Session 2 blog post


Our goal was to create a platformer puzzle game, with an ability to redirect projectiles. As the level designer, I designed fun and interesting levels, suggested ideas, and playtested the game.

Role: Level Designer

Intention (SMART Goal): My goal is to make levels that are fun and engaging for the player, scale well in terms of difficulty as the game goes on, and use all of the mechanics implemented into it to their full potential.


Leader(s) in the Field / Exemplary Work(s)

Maddy Thorson, the creator of Celeste

Celeste is a platforming game that is very hard, but has fun mechanics and challenging levels that make it very rewarding and fun to play.

Training Source(s)

  1. Puzzles are based on limitations. 1:21
  2. The cleverness of a mechanic in a puzzle game will determine how complex or how many levels can use the mechanic. 1:33
  3. Outlandish concepts that are unique usually create better and more complex puzzles. 1:41
  4. The player should know what their goal in the game is. 2:29
  5. Good puzzles are built around a catch, a logical contradiction that the player can’t figure out at first. 2:38
  6. Solving a puzzle should involve a revalation, that makes the player have to reconsider their options to find a goal. 5:20
  7. You must make sure a puzzle sollution is intuitive, so that the player doesn’t end up confused as to how the mechanics in a puzzle work in the first place. 6:14
  8. Puzzles use assumptions to make people think they have the right solution, to distract them from completing it, and to make them use critical thinking. 8:01
  9. Puzzles should be minimalistic, so that they don’t overwhelm you. 13:36
  10. To determine the difficulty of a puzzle to build a natural curve between levels, you should use these four basic criteria. The number of solutions, the number of steps required, the number of options a player can choose from, and the mechanics a player needs to know before hand. 15:20

Project Timeline

  1. Start pre-Production
  2. Begin making the character
  3. Make objects the character can interact with
  4. Design early levels
  5. Add in turrets, and reflecting projectiles
  6. Add in more types of obstacles
  7. Design the rest of the levels
  8. Make the final boss
  9. Playtest
  10. Add in any unfinished sprites and patch bugs.


The (FILM, SOUND, or GAME Creation)

Skills Commentary

The levels were designed to start off very easy, like a normal platforming game. As the game continues, it introduces mechanics less common in platforming games, like sprinting, breakable walls, and turrets. Then, it introduces the main mechanic of the game, reflecting projecticles. Introducing things slowly makes it much easier for the player, since they have essentially at least one level to learn each new ability or enemy. In the last few levels, the game uses all of the mechanics at once, to test the player on their mastery of every mechanic in the game.

I also came up with the idea for the lizards with guns, the one directional turrets, the dragon final boss, and breakable platforms.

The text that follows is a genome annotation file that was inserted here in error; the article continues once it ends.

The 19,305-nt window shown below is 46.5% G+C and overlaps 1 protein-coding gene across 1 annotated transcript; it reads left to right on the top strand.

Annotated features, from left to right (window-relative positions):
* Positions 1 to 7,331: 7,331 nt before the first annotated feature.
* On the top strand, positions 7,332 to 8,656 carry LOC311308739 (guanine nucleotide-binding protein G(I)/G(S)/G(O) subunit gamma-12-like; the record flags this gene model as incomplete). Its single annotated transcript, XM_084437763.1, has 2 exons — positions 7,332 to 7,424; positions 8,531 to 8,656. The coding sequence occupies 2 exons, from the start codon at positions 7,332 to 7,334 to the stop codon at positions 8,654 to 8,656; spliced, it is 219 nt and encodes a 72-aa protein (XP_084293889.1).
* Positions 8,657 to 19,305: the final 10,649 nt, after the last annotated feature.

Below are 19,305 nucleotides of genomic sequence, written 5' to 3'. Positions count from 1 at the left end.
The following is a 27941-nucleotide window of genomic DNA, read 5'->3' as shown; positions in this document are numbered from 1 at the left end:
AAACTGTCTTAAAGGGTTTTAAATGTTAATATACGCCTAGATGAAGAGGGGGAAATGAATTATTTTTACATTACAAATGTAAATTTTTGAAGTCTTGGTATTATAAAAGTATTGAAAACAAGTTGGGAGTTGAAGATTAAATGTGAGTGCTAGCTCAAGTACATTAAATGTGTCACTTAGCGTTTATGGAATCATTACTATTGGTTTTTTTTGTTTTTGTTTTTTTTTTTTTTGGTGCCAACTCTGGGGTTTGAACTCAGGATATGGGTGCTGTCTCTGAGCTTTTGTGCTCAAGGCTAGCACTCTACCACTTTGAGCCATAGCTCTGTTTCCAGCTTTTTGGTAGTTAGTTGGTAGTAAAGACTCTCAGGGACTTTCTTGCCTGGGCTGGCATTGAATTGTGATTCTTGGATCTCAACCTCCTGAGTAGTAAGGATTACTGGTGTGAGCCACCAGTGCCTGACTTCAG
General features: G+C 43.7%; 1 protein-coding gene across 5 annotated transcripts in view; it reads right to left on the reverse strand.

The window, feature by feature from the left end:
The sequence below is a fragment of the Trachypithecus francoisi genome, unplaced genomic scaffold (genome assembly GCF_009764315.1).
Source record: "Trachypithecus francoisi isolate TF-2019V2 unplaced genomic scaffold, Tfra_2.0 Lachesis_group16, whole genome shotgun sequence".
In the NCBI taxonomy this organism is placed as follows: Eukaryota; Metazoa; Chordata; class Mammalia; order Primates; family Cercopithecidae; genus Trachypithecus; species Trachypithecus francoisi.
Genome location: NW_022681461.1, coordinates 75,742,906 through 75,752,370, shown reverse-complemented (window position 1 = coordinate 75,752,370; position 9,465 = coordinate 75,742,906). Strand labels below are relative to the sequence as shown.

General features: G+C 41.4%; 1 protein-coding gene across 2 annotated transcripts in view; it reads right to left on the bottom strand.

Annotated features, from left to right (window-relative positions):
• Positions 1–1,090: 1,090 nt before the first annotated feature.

21st Century Skills

Ways of Thinking (Creativity, Innovation, Critical Thinking, Problem Solving)

Over the course of our game, we had a lot of bugs, levels that weren’t very fun, and mechanics that were annoying. I playtested the levels and found these mistakes, and then Leo and John fixed them, allowing us to get rid of the issues with the game.

Ways of Working (Communication & Collaboration)

Our group had a very good process for designing things and communication. I would suggest an idea, John would code it into the game, leo would polish it, and Seth would make a sprite for it, and then I would add it into levels. This process repeated, allowing us to add more and more ideas into the game.

Tools for Working (Info & Media Literacy)

I looked at games that used platforming and puzzle elements well, and thought about how to combine them in a fun way. Games like Celeste, Mario Oddessey, and Spelunky 2 were big inspirations because they were fun, had well made platforming, and good level design.

Ways of Living in the World (Life & Career)

I watched a lot of youtube videos and played a lot of video games. Im in speech and debate, and I had two tournaments this month.

Reactions to the Final Version

My parents playtested the game, and while they found it to be a little difficult, they liked the concept and the uniqueness of the game.

“I really liked the re-direction mechanic”-Nate.

Self-Evaluation of Final Version

Simple: The game is very simple and easy to understand, since it introduces mechanics slowly, and the mechanics themselves are jumping and sprinting, which are easy to understand.

Unexpected: The projectile redirection mechanic is unheard of, and not seen in other games. It’s not expected at all, and it’s used to make levels that have never been seen in a game before.

Concrete: The text in the tutorial section of the levels, and the lore at the beginning of the game was easy to understand and taught the player about the world and mechanics well.

Stories: The game had a detailed first level that explained the lore. You are a wizard on a quest to slay the dragon that rules over the lizard government. This story was unique and interesting, and made the game have a purpose.

What I Learned and Problems I Solved

I learned how to suggest new ideas to the team, whether it was about problems or ideas I had. This allowed me to better improve our game. I also learned a lot about how to make fun levels, and how to make unique design that’s different from other games.

Grammar and Spelling

edublogs built-in spell check.


Leo .M